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Python Generators

Iterables are objects that can be placed inside a loop and can return one variable at a time. In simple terms, we can say that iterables are objects capable of iteration. Examples of iterable include list, string, tuple, etc.

for c in a:
      print (a)
#Here a is an iterable.

Now, moving on to iterator. An iteration can be defined as an object that does iterations on iterable. Meaning that it will move from character to character doing iteration. Every iterable, either it is a string or tuple, has a built-in method __iter__() that creates an object when called. The object moves from character to character of iterable using the __next__() method. The __next__() method is what’s really behind the working of the loop.

The phenomenon that occurs by the combination of the two concepts defined above is known as iteration. We can define iteration as the repetition of the same commands again and again. Now, moving on towards our main topic, i.e., Generators.

What are the Generators in Python?

Generators concept is also very similar as it is used to make an iterator. The only difference comes in the return statement. The generator does not use a return statement. Instead, it uses a yield keyword. Yield functionality is very similar to return as it returns a value to the caller, but the difference is that it also saves the state of the iterator. Meaning that when we use the function again, the yield will resume the value from the place it left off.

Generators in Python are created just like the normal functions using the ‘def’ keyword. Generator functions do not run by their name, and they are run when the __next__() function is called. A generator is very helpful in projects relating to memory issues because, like a simple iterator, it does not return all the values at a time; instead, it produces, series of values over time. So a generator is generally used when we want to iterate over a series of values but do not want to store them completely in memory.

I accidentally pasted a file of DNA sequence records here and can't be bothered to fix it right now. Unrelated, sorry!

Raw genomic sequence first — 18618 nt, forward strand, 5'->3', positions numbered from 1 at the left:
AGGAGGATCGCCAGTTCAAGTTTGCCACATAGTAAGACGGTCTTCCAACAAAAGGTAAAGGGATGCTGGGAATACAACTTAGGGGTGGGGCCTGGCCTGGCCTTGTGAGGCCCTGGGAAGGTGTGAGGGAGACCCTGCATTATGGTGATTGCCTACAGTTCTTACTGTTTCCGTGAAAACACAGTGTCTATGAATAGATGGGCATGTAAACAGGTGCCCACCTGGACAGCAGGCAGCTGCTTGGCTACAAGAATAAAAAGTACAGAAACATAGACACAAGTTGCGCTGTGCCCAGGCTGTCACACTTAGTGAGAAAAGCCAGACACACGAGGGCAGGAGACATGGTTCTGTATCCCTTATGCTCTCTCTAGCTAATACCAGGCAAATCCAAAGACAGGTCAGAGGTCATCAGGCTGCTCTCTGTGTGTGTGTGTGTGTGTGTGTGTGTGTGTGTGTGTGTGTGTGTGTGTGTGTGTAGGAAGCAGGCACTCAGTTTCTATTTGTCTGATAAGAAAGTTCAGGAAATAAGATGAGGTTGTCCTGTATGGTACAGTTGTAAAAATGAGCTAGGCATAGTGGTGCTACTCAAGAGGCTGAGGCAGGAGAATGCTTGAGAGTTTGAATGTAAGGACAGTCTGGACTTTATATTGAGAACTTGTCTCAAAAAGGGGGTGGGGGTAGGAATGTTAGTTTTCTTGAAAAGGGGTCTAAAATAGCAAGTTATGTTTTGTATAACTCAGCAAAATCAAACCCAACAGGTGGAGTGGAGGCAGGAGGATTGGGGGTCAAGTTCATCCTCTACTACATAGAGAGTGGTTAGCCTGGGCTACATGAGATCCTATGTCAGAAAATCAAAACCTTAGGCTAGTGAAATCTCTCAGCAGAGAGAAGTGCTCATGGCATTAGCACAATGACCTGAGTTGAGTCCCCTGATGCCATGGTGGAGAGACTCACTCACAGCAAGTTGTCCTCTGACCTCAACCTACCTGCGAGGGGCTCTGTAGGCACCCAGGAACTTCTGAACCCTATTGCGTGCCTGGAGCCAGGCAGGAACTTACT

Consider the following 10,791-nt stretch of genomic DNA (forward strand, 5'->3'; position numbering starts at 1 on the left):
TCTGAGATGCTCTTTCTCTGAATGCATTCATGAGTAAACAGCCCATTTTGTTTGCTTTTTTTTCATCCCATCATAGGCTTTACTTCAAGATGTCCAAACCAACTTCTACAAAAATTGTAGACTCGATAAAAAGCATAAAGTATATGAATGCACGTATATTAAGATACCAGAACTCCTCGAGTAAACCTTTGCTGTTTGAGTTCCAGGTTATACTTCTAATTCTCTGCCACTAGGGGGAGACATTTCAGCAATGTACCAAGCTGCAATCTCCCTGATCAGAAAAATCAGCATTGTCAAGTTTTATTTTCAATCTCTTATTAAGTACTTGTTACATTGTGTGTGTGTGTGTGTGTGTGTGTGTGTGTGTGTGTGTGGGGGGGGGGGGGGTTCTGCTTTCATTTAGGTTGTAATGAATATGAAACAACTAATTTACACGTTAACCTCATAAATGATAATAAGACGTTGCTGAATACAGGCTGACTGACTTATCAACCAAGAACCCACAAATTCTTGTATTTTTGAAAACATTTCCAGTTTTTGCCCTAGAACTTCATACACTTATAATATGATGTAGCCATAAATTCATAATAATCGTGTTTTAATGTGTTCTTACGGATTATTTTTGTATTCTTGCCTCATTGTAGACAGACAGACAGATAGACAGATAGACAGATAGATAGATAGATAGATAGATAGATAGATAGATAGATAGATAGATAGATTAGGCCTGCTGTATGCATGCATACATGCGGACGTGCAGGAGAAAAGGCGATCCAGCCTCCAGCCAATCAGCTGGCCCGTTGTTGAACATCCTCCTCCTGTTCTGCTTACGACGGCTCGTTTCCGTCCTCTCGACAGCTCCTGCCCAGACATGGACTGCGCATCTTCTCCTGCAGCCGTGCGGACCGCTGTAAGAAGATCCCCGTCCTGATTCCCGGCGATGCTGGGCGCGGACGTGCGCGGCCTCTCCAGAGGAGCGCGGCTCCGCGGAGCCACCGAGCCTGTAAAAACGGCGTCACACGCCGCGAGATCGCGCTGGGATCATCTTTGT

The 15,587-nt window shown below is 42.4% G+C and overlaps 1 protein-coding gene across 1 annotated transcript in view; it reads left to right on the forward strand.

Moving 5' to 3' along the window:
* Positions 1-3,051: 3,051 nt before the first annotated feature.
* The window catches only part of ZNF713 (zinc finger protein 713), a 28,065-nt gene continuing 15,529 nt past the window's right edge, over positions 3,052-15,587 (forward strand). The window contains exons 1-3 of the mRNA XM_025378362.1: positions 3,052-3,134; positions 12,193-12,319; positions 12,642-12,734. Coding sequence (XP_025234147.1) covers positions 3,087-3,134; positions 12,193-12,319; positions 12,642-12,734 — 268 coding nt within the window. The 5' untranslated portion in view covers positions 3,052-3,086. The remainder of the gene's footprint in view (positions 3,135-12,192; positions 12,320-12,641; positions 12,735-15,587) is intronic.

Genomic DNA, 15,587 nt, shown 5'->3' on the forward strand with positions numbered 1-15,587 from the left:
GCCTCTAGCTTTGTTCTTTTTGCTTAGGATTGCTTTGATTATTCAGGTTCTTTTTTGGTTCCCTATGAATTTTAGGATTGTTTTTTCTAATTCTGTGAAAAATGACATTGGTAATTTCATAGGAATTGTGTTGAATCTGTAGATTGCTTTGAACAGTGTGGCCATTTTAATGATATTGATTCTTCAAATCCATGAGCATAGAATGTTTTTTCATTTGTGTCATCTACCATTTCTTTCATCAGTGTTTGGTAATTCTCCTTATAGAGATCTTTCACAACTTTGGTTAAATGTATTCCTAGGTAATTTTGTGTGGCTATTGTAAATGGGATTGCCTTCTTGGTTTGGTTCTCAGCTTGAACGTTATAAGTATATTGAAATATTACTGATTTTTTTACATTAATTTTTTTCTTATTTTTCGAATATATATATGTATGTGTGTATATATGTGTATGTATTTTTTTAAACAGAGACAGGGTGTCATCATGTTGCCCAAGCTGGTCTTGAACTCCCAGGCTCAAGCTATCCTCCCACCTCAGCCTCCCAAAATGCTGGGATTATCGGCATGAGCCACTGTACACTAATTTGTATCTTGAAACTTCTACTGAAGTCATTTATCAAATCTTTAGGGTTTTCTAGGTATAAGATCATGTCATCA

For Example:

def getNum (x):
    for i in range(x):
        yield i

seq = getNum (2)


Traceback (most recent call last):
File "", line 7, in

When we run print(seq.__next__()) for the third time, StopIteration is raised. This is because a for loop takes an iterator and iterates over it using __next__() function, which automatically ends when StopIteration is raised.

Advantages of using Generators:

1. Producing iterables is extremely difficult and lengthy without Generators in Python.
2. Generators automatically implement __iter__(), __next__(), and StopIteration which otherwise, need to be explicitly specified.
3. The most significant advantage of generators is that the memory is saved as the items are produced when required.
4. Generators are also used to pipeline a series of operations, for example, Generate Fibonacci Series.


Iterable - __iter__() or __getitem__()
Iterator - __next__()
Iteration -


def gen(n):
    for i in range(n):
        yield i

g = gen(3)
# print(g.__next__())
# print(g.__next__())
# print(g.__next__())
# print(g.__next__())

# for i in g:
#     print(i)

h = 546546
ier = iter(h)
# for c in h:
#     print(c)


In this page (written and validated by ) you learned about Python Generators . What's Next? If you are interested in completing Python tutorial, your next topic will be learning about: Python Comprehensions.

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